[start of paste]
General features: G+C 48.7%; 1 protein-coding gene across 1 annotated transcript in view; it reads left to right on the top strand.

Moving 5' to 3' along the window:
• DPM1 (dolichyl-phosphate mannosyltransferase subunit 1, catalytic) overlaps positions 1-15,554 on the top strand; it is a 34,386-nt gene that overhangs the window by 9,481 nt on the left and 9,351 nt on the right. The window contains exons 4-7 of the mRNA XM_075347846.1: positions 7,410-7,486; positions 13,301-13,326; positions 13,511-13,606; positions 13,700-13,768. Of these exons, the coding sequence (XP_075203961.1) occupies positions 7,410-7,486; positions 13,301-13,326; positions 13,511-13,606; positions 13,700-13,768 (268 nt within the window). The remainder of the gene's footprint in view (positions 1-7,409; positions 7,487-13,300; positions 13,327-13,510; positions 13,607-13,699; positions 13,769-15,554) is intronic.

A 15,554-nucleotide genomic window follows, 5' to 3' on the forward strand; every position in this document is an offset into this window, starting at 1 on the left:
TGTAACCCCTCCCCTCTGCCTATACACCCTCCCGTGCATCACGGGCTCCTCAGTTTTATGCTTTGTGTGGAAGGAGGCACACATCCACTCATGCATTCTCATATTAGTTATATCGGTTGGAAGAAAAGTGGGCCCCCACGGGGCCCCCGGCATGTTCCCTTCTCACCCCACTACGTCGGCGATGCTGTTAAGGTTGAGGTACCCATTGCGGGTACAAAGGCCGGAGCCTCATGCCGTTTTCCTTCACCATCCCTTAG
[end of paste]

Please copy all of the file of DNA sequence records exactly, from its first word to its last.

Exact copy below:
General features: G+C 48.7%; 1 protein-coding gene across 1 annotated transcript in view; it reads left to right on the top strand.

Moving 5' to 3' along the window:
• DPM1 (dolichyl-phosphate mannosyltransferase subunit 1, catalytic) overlaps positions 1-15,554 on the top strand; it is a 34,386-nt gene that overhangs the window by 9,481 nt on the left and 9,351 nt on the right. The window contains exons 4-7 of the mRNA XM_075347846.1: positions 7,410-7,486; positions 13,301-13,326; positions 13,511-13,606; positions 13,700-13,768. Of these exons, the coding sequence (XP_075203961.1) occupies positions 7,410-7,486; positions 13,301-13,326; positions 13,511-13,606; positions 13,700-13,768 (268 nt within the window). The remainder of the gene's footprint in view (positions 1-7,409; positions 7,487-13,300; positions 13,327-13,510; positions 13,607-13,699; positions 13,769-15,554) is intronic.

A 15,554-nucleotide genomic window follows, 5' to 3' on the forward strand; every position in this document is an offset into this window, starting at 1 on the left:
TGTAACCCCTCCCCTCTGCCTATACACCCTCCCGTGCATCACGGGCTCCTCAGTTTTATGCTTTGTGTGGAAGGAGGCACACATCCACTCATGCATTCTCATATTAGTTATATCGGTTGGAAGAAAAGTGGGCCCCCACGGGGCCCCCGGCATGTTCCCTTCTCACCCCACTACGTCGGCGATGCTGTTAAGGTTGAGGTACCCATTGCGGGTACAAAGGCCGGAGCCTCATGCCGTTTTCCTTCACCATCCCTTAG